Bob Greisman had twenty-five years experience as a partner at two accounting firms, Grant Thornton and BDO USA. He was responsible for the Chicago office tax departments of each firm, had firm national management responsibilities, and a large book of client business. Greisman was also active in the AICPA and Illinois CPA Society, wrote for business and tax journals, and spoke at conferences and seminars on various tax issues.
Yet despite all this, in 2009 Greisman was among a number of partners at BDO indicted for his participation in the tax shelter business that the firm conducted from 1999-2003. He pled guilty and entered into a cooperation agreement with the government. After extensive testimony in two lengthy criminal trials over the period of a few years, Bob was sentenced to three months in a federal prison camp, which he completed in December, 2014.
During the late 1980s and 1990s many major banks, law firms, and accounting firms sold sophisticated tax shelters to large corporations and wealthy individuals. From 1998 until 2003, Greisman was asked to participate and ultimately played a leadership role in BDO’s tax shelter practice, a major revenue producer for the firm. By 2003, various types of tax shelters faded into obscurity and those involved in creating them, including Greisman, resumed their normal accounting and tax practices.
However, the federal government believed that those tax shelters not only were aggressive, they were illegal. The U.S. Attorneys Office opened criminal investigations against professionals at KMPG, Ernst & Young, various bank, law firms and accounting firms. One of those firms was BDO.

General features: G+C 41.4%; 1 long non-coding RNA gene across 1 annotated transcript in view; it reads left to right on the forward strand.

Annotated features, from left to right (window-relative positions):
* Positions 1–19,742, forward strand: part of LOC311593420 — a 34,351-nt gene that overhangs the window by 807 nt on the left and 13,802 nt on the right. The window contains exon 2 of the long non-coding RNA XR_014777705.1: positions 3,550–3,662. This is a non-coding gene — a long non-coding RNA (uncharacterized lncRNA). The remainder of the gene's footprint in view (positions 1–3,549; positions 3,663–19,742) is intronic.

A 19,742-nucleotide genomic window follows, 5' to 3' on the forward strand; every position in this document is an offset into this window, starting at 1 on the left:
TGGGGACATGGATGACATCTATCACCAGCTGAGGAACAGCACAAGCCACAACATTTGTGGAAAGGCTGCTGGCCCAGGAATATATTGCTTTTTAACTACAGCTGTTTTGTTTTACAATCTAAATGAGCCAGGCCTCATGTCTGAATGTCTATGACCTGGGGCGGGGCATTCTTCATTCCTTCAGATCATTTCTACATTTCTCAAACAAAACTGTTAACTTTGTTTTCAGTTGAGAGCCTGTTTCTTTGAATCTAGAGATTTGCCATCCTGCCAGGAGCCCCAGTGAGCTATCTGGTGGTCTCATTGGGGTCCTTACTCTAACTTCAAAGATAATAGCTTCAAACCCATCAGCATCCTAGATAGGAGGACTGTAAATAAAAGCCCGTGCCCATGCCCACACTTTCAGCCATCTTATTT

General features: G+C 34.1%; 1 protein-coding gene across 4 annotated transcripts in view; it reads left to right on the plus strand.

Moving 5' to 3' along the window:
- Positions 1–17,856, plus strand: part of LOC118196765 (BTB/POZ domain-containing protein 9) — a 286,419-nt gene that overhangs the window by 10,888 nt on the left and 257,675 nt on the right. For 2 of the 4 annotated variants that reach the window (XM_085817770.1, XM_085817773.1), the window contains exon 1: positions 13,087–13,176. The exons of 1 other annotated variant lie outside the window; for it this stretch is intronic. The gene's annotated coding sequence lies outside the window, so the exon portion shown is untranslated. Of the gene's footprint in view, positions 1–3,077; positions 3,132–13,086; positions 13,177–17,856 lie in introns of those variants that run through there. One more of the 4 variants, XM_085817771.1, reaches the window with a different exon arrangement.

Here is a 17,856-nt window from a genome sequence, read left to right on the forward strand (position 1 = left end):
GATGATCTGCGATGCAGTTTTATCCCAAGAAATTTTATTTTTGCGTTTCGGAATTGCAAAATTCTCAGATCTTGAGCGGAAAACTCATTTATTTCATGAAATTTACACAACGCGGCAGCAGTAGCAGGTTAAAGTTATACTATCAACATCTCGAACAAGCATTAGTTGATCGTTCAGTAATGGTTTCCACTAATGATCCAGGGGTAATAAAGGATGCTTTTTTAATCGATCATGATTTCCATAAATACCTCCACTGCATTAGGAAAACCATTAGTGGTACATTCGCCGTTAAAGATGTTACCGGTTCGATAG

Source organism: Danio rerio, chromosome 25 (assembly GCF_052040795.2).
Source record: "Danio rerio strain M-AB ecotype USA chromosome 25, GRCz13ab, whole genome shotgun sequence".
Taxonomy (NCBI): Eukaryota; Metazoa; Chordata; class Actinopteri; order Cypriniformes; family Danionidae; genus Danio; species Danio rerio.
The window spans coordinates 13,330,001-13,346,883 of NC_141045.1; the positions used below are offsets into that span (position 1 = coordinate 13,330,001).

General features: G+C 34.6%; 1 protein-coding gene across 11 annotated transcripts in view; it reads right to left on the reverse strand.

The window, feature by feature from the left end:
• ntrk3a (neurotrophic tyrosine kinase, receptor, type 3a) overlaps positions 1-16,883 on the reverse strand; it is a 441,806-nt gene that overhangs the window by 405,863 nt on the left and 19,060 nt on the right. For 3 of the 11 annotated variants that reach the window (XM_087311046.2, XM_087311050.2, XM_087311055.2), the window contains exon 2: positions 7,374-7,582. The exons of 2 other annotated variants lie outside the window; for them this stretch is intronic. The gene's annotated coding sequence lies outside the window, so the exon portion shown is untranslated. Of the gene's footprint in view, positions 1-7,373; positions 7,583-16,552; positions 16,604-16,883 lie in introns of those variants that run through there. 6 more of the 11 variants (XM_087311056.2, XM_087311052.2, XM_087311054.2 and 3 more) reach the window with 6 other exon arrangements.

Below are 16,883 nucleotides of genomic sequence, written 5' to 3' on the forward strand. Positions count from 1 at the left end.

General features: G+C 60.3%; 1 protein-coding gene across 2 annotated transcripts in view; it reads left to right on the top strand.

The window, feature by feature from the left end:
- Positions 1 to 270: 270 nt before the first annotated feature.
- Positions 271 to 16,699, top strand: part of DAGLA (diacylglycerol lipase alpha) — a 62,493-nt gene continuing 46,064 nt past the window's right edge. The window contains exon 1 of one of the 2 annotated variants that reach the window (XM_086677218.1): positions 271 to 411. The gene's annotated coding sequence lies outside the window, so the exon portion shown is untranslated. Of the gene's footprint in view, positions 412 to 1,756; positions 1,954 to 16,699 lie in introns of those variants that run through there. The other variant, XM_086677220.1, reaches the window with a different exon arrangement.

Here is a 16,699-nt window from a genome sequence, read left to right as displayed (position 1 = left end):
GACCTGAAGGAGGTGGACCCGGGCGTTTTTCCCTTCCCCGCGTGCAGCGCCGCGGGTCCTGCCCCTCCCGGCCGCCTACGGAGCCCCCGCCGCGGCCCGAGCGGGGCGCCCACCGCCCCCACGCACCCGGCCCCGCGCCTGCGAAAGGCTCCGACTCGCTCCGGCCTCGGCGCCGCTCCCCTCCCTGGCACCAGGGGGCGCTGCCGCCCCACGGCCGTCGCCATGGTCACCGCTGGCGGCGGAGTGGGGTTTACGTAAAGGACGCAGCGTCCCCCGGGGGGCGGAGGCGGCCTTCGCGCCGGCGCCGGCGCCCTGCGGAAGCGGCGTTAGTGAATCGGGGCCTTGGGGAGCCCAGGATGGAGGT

Ultimately, the government earned mixed results with those prosecutions, with some convictions, acquittals, dismissals for prosecutorial abuse, and a number of guilty pleas by individuals in exchange for reduced sentences. Major accounting firms settled with the government for hundreds of millions of dollars, while Greisman was one of those who chose to plead guilty and cooperate with the government.
As a consequence of the forgoing, Greisman became an unintentional expert in white collar criminal law and the perils that many face when they are CPAs. He has also looked at his case, his actions, and those of others to evaluate how cognitive and psychological flaws trip up decision-making.
The BDO tax shelter case, as difficult as it was, provided a wealth of understanding and knowledge which Greisman wishes to share with audiences in hopes of helping them learn from his experience.
Greisman’s talks are great for CPA firms and society meetings that want to discuss ethics and tax issues. Here are a few of the topics on which he speaks:
- Corporate Culture and Incentives
- Tax Shelters
- Cooperating with Government on Major Tax Cases
- CPA Responsibility and Professional Skepticism
- White Collar Crime Prosecutions
- Business Decision-Making With Criminal Outcomes
Walt’s Take: There are situations in business where there is no criminal intent, yet a crime has been committed. It dates back to ancient Roman law where it was said that “ignorance of the law excuses no one,” but it sure can be confusing. Bob is quite transparent about what he did in helping clients form tax structures that limited liability, while also openly being encouraged to do so by his firm. While not excusing his actions, audiences get a glimpse into the gray areas of ethics and the law. In this case Bob lost his freedom.
See all of our speakers at 500 Pearl Street.